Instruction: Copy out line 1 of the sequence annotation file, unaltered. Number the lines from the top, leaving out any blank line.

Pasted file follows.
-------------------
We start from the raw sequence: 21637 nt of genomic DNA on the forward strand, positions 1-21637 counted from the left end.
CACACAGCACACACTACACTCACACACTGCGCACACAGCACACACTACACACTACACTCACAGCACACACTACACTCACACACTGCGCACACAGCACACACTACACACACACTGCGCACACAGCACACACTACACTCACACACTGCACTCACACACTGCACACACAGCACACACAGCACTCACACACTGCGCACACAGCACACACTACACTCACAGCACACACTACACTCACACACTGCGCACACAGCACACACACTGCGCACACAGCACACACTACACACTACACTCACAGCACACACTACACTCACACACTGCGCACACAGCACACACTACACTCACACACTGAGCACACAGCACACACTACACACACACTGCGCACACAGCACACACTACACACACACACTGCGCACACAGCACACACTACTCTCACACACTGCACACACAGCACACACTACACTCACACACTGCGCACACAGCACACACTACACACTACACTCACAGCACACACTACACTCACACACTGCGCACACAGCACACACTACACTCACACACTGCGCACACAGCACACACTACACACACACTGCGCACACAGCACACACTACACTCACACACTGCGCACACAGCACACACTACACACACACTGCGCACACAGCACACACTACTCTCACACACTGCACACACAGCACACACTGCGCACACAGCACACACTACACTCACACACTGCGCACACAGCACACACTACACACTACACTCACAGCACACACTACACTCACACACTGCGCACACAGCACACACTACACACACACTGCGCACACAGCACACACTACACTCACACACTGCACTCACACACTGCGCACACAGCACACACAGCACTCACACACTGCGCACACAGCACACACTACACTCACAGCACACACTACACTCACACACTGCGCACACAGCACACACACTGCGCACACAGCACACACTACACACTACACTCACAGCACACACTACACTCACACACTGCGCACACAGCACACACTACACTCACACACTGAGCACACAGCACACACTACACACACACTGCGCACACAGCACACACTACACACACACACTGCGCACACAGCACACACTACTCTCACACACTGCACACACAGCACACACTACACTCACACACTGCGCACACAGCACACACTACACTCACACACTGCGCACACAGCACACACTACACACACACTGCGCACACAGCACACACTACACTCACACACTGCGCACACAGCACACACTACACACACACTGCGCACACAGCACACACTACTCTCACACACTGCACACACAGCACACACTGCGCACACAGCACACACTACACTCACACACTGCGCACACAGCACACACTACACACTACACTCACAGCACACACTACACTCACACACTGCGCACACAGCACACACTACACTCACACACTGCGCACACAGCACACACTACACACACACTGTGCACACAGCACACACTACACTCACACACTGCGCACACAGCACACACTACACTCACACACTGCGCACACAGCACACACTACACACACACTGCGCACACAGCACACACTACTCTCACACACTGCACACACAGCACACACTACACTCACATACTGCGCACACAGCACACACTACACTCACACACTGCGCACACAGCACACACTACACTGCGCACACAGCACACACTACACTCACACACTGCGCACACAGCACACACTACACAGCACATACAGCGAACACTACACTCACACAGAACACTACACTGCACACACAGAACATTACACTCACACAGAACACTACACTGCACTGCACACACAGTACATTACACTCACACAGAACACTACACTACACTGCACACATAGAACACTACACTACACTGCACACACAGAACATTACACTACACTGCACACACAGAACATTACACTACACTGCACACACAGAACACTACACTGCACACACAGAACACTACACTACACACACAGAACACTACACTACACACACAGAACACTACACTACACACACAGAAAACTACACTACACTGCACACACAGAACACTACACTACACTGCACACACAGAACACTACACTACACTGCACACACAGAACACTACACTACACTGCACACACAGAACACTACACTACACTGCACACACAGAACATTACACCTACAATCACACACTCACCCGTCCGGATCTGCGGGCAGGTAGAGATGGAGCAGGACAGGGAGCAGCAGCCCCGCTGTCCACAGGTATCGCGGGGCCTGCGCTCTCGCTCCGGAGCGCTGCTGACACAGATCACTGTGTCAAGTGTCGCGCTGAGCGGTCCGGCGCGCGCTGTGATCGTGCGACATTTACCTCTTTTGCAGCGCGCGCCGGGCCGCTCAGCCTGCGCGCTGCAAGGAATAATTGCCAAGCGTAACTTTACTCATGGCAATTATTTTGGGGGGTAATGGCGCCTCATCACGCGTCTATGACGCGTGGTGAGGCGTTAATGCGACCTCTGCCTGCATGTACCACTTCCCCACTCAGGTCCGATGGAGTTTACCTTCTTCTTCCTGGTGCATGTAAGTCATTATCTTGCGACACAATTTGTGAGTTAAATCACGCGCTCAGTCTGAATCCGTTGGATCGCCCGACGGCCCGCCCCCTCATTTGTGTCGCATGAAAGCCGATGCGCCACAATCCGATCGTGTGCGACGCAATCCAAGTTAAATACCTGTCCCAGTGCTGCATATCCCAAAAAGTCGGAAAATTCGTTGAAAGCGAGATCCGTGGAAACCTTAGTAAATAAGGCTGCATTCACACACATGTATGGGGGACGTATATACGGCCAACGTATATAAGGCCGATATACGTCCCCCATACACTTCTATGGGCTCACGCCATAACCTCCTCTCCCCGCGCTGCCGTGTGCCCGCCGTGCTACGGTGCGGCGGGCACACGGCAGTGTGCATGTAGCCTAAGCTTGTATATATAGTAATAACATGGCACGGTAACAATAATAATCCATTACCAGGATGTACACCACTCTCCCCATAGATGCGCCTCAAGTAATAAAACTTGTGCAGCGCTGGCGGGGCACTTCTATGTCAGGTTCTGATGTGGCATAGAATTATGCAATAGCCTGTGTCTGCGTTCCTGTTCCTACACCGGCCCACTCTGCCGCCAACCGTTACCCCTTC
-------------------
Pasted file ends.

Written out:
We start from the raw sequence: 21637 nt of genomic DNA on the forward strand, positions 1-21637 counted from the left end.